Subscription Center

Real-time insights from the industry leader in IT.

How Midmarket Businesses Can Catch the Digital Train

26 Feb 2016 by Melissa Alexander

For businesses resolving to become fully digital, there’s no time to waste — the digital train is leaving the station and it’s not slowing down.

This train is one that businesses don’t want to miss. Gartner forecasts that deficient digital business competence will cause a quarter of businesses to lose competitive ranking by 2017, while digitally attributable revenue will double over five years. As technology elevates us to a higher digital plane, small to medium businesses must follow suit and transform themselves into entities that can operate fluidly in a digital world.

Here are a few ways they can harness the power of the digital realm.

Disruption comes in all sizes.

Though perhaps not as flashy, the digital transition for small to medium businesses is no less essential. Digital practices provide a direct pipeline to consumers and an injection of employee productivity. 

  • Automate and streamline. Any task that’s time-consuming and doesn’t require human engagement should be automated, says Abdu El-Shaarawy, president of Blue Global Media and an experienced manager of tech teams for startups. Streamline all areas that need a human touch — for example, project management — through tools such as JIRA and Basecamp.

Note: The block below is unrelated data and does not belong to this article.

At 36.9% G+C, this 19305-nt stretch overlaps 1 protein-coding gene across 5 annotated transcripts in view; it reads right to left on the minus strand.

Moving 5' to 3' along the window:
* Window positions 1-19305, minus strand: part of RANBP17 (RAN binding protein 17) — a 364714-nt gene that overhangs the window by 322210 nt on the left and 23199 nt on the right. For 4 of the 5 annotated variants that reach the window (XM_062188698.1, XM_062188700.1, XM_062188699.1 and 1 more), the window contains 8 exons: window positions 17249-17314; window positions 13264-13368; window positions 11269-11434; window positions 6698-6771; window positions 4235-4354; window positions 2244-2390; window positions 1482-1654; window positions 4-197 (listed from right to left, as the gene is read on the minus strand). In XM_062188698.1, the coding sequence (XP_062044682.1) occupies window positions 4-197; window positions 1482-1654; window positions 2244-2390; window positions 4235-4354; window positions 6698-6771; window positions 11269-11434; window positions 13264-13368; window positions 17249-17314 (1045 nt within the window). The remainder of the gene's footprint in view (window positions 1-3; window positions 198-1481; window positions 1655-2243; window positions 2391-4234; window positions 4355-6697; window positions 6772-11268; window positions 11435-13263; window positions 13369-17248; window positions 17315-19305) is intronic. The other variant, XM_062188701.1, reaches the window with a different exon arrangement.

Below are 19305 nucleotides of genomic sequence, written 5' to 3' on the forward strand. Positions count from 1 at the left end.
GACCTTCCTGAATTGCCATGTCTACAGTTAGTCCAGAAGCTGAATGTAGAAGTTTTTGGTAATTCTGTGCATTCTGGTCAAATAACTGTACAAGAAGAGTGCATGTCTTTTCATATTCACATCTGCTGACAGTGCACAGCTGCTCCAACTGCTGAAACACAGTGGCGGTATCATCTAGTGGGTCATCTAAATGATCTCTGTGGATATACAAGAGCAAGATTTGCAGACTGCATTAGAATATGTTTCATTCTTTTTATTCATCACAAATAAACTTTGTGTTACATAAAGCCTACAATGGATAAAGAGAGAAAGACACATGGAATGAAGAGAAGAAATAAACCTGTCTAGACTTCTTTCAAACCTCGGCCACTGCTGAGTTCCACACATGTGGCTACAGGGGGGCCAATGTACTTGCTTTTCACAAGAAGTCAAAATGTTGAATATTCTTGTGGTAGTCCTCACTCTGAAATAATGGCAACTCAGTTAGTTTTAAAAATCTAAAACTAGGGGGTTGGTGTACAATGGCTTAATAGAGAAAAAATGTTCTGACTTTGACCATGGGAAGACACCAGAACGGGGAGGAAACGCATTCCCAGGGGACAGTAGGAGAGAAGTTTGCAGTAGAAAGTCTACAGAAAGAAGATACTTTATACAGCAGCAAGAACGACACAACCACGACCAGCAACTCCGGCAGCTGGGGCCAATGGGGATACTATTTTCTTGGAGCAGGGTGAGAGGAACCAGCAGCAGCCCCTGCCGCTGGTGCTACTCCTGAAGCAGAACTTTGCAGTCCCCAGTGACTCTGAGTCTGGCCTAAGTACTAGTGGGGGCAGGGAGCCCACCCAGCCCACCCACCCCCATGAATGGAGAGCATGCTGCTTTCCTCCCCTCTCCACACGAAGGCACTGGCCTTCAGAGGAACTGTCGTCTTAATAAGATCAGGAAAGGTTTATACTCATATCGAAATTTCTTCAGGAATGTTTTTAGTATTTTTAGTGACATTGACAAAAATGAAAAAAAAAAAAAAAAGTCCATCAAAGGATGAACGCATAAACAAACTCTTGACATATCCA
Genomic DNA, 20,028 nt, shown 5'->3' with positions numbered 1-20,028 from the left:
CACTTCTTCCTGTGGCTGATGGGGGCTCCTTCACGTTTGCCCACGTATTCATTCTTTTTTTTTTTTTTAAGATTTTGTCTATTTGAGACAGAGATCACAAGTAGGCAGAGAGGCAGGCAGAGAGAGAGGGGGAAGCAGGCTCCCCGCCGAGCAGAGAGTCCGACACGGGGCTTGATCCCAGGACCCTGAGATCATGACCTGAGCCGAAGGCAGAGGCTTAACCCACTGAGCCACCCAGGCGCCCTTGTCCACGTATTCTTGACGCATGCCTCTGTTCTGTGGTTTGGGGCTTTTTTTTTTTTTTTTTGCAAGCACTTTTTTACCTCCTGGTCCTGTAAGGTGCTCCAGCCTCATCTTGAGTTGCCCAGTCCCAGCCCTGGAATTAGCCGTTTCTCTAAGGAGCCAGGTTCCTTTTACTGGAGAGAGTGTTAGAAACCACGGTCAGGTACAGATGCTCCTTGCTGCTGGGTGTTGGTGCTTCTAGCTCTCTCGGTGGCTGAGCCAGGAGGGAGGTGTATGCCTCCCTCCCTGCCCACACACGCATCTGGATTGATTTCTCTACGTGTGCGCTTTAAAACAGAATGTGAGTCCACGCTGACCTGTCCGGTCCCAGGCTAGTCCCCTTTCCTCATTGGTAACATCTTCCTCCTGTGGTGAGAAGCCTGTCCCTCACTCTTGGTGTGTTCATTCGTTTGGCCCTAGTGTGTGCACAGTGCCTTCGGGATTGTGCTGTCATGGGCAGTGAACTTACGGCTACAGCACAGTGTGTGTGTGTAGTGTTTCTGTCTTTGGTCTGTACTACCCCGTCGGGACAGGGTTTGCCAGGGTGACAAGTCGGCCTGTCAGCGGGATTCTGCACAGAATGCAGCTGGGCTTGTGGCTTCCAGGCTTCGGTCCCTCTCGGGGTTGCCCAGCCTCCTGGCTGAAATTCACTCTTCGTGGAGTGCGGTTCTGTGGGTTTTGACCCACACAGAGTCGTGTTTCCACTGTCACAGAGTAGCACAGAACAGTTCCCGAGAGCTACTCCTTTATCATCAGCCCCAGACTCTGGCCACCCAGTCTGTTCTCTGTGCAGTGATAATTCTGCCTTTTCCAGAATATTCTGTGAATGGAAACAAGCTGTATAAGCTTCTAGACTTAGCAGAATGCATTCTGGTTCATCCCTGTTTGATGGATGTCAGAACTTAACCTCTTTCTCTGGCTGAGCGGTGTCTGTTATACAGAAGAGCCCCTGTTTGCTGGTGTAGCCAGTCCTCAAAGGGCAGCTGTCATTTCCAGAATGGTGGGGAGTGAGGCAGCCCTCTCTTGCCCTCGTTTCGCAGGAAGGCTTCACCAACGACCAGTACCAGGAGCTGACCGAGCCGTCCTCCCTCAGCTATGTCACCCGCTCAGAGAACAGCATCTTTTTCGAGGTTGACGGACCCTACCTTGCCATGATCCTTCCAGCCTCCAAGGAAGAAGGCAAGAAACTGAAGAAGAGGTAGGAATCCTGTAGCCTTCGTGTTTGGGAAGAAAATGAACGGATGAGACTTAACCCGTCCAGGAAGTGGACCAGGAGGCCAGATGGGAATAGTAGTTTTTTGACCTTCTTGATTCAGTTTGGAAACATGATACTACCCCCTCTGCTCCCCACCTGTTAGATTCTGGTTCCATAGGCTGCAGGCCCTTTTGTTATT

• Embrace digital platforms. Social media platforms such as Facebook, YouTube and Pinterest give small to medium businesses a massive built-in customer base and the means to market to them directly. According to a recent report from the McKinsey Global Institute, more than 50 million midmarket businesses use Facebook, up from 25 million in 2013.
  • Don’t overlook business insight. “Many small businesses fall into the trap of trying to replicate the data model of large corporations,” El-Shaarawy says. “I’ve seen many companies try to implement big data concepts, realize too late that it’s not attainable, and then quash their business insight programs entirely instead of scaling back to a more reasonable level.”
  • Think mobile. Mobile is becoming the de facto standard for consuming media, making purchases and communicating, El-Shaarawy says. “Consumers will, and in many cases already do, expect to be able to interact with businesses through mobile mediums.”
  • Keep your head in the cloud. The cloud paradigm is opening up an opportunity for small to medium businesses to become more disruptive, says Ravi Panesar, a technology executive at Allstate who’s led initiatives at both startups and Fortune 100 companies. “They don’t have to be concerned with huge investments and large infrastructure that’s very costly.”

But perhaps the biggest lesson of all for any business riding the digital wave? Digital business is not synonymous with IT, says Ken McGee, vice president and Gartner Fellow. “It is about revenue, value, markets and customers,” he says. “It is outward-focused. It is a metaphorical combination of front office, top line and downstage compared with back office, bottom line and backstage.”

This article originally appeared in Volume 2, Issue 1 of Technically digital magazine.